When there’s something keeping you up at night, the answer is always FORGIVENESS

Its currently the wee hours of the morning as I write this post. I guess you could say that sleep has gotten away from me. This is mainly because of a few negative thoughts that I just couldn’t seem to let go of as a result of a seemingly challenge filled day. I won’t dare bore (or entertain) you with the intricate details, but I will share with you the invaluable lessons that I’ve learned.

The lesson touches upon one of my favorite affirmations by my favorite author of all time, Louise Hay, and deals with the subject of forgiveness, and it goes like this:

“I forgive you for not being the way I wanted you to be. I forgive you and I lovingly set you free.” –Louise Hay

Part of the reason that I love this affirmation so much, is because it not only helps with directing one’s thoughts towards thoughts of forgiveness–forgiveness of others, and forgiveness of oneself– but it helps to direct one’s thoughts towards thoughts of compassion and being non-judgemental.

It’s so easy for us as human beings to judge those people who do, or say things in ways that we disapprove of. So much so, that we become angry or upset with them, often applying labels as we recount those experiences. These very labels that we apply to others are just one more reason that we tell ourselves that we cannot forgive that person.

For example, If someone is having a really bad day and they take it out on you, many would naturally feel some level of offense, and possibly label this particular person as being rude, or offensive in that moment, and choose to respond to this person from this feeling space. Now whether the response is positive or negative, ideas have already been formed about who, or what this individual is like.

Pretty reasonable rationale right?..

But how often is it that before passing judgement on the situation, we actually put ourselves in the other person’s shoes. Now I’m not saying that one has to give a pass to others for negative behavior. But I am saying that perhaps having an understanding that “hurt people, hurt people,” and that no one’s negative behavior is ever something to be taken personal, would help us to see life differently, and have more pleasant experiences to be grateful for.

This affirmation expresses this best because when we are offended by someone’s behavior, it is because we are judging them for not being the way we want them to be. This very judgement is what keeps us from having compassion and understanding of the human experience. And a major part of the human experience deals with the ways in which we cope with life, based on the experiences that we have while we are here. If we can’t place ourselves in the shoes of someone else, yes, even if they have somehow wronged us, then forgiveness and peace about the situation becomes difficult to achieve and there will be a constant internal conflict whenever this person is in your presence, or you speak of the situation.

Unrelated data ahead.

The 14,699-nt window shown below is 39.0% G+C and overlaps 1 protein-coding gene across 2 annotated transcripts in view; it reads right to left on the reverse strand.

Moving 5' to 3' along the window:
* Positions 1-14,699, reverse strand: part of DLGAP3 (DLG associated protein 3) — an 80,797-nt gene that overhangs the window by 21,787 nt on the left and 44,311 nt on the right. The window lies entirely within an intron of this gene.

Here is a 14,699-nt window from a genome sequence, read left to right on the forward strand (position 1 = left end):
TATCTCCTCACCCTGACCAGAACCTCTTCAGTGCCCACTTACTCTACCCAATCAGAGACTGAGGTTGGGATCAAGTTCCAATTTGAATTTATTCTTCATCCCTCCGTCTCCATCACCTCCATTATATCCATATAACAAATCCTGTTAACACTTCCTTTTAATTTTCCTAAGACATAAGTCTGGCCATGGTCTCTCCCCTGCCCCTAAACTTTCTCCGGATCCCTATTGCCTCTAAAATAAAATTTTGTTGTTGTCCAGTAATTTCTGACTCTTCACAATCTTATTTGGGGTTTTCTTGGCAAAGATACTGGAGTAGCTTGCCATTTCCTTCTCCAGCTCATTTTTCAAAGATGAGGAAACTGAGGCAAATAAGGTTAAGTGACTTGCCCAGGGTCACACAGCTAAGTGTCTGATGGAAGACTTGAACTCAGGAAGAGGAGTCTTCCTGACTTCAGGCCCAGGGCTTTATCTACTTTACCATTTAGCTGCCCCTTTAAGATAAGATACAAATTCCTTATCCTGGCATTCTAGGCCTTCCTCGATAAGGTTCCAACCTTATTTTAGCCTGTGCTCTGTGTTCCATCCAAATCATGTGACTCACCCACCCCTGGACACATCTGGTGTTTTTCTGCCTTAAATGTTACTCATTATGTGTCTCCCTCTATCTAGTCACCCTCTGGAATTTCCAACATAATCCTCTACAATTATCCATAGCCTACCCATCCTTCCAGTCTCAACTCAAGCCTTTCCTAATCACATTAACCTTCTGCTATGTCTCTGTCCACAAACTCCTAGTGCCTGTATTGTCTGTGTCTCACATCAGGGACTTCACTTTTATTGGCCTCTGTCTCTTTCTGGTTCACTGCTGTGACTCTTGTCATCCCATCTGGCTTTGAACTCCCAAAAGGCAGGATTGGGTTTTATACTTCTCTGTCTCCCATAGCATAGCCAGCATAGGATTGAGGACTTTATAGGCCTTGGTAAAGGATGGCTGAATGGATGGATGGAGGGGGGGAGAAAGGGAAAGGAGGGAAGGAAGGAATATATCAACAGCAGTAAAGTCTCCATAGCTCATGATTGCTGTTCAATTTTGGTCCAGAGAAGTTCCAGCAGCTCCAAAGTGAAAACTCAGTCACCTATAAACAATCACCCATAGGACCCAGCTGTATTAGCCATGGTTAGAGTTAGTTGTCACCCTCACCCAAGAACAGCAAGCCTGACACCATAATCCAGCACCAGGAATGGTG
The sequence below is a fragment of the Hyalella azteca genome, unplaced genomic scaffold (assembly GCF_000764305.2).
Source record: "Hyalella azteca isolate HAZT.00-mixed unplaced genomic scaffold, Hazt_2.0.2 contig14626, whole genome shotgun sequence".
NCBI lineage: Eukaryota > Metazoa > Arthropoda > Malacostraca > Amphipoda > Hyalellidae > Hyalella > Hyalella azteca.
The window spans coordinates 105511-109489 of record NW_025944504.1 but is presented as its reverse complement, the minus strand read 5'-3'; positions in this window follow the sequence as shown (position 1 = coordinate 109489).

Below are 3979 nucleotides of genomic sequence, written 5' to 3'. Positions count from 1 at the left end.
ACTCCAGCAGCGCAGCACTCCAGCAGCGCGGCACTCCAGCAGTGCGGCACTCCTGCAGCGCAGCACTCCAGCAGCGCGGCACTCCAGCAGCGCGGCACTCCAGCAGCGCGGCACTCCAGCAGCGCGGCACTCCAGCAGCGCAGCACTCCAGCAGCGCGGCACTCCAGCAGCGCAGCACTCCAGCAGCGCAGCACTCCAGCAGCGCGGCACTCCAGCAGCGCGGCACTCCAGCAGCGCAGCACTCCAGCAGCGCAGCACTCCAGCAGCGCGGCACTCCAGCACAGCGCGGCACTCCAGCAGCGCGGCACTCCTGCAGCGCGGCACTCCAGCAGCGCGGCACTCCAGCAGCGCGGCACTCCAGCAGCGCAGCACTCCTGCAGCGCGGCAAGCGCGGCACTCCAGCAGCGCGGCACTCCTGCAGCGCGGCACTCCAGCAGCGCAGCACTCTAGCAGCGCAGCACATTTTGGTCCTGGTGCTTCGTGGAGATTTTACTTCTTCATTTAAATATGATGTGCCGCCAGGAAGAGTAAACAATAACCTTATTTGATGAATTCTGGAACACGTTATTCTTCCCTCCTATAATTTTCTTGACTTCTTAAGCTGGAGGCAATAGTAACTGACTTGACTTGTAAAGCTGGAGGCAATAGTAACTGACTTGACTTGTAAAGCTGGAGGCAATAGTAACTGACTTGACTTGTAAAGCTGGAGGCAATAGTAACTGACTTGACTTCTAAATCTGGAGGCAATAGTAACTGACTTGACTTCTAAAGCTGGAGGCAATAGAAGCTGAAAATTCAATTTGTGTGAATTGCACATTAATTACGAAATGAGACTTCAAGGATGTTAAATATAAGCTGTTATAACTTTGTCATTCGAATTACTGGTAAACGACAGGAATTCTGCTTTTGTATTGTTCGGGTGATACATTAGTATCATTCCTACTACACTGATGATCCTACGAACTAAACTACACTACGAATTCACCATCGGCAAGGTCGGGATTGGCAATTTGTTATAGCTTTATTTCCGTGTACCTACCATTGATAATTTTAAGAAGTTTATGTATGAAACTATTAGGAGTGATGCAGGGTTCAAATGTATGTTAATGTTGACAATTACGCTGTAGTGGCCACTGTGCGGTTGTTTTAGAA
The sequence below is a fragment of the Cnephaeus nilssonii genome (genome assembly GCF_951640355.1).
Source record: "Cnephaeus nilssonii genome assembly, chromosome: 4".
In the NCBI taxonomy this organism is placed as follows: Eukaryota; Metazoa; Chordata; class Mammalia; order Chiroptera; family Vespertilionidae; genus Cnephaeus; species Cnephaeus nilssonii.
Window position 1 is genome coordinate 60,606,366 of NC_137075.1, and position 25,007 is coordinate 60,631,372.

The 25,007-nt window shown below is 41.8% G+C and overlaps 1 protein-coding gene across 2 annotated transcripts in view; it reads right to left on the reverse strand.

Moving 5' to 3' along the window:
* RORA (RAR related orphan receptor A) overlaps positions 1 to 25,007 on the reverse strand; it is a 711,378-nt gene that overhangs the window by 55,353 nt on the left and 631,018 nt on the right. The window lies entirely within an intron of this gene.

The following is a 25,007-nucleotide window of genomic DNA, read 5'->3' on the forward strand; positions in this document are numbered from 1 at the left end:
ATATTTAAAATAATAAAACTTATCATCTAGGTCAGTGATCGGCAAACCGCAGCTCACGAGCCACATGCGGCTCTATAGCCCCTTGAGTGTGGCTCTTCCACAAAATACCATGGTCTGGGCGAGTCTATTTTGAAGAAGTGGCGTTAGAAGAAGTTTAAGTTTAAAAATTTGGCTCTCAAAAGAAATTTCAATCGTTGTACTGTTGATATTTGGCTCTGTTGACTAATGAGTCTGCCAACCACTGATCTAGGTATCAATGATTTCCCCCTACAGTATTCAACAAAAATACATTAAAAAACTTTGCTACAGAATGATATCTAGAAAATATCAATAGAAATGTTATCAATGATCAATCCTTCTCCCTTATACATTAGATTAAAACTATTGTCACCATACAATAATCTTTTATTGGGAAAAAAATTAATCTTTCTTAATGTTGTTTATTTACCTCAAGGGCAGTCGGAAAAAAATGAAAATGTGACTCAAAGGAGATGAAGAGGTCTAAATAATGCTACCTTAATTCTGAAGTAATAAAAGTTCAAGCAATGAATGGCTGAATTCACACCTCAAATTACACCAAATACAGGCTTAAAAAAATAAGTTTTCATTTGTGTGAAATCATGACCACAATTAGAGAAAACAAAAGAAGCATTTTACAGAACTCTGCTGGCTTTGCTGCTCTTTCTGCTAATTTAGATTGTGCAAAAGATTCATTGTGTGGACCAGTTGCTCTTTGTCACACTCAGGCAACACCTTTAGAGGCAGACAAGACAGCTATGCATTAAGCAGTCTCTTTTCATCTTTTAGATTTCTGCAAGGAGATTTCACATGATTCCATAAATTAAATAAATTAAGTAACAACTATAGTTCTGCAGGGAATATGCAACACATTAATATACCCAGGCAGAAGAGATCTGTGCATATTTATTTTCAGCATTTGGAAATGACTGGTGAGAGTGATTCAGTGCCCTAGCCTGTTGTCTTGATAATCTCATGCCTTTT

Most importantly, judging others is merely a reflection of the ways in which we judge ourselves. We must learn to take other people’s behavior and choices less personal, and understand that they, just like you and I, are only responding to life based on coping mechanisms that have been built as a result of life experiences. Becoming aware of your own ways of coping, and being gentle with yourself as you look to those coping mechanisms that serve you best is the beginning of learning how to forgive. Once you learn to love yourself through your own transition/journey– just as God and the Universe loves us despite our flaws– forgiveness, compassion, and empathy will soon follow with a lot less effort.

But it starts with YOU.

…Some lesson to receive at this hour of the morning, but its one worth sharing… Now off to sleep I go.

Love,

@BCSTARKS

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How thoughts can make you sick: Are you willing to forgive?

Are You Willing to Forgive?

6/1/11 at 09:45 am |

BLOG by LOUISE L. HAY

Whenever we are ill, we need to search our hearts to see what we need to forgive.

A Course in Miracles says that “All disease comes from a state of unforgiveness,” and that “whenever we are ill, we need to look around to see who it is that we need to forgive.”

I would add to that concept that the very person you find it hardest to forgive is the one you need to let go of the most. Forgiveness means giving up, letting go. It has nothing to do with condoning behavior. It’s just letting the whole thing go. We do not have to know how to forgive. All we need to do is be willing to forgive. The Universe will take care of the rest.

Let’s affirm: Love heals me. I center my thoughts on love and forgiveness, for myself and others.

[This blog post is an exact copy from an original post by metaphysical teacher Louise L. Hay on healyourlife.com and is in no way being portrayed as an original publication of BCSTARKS]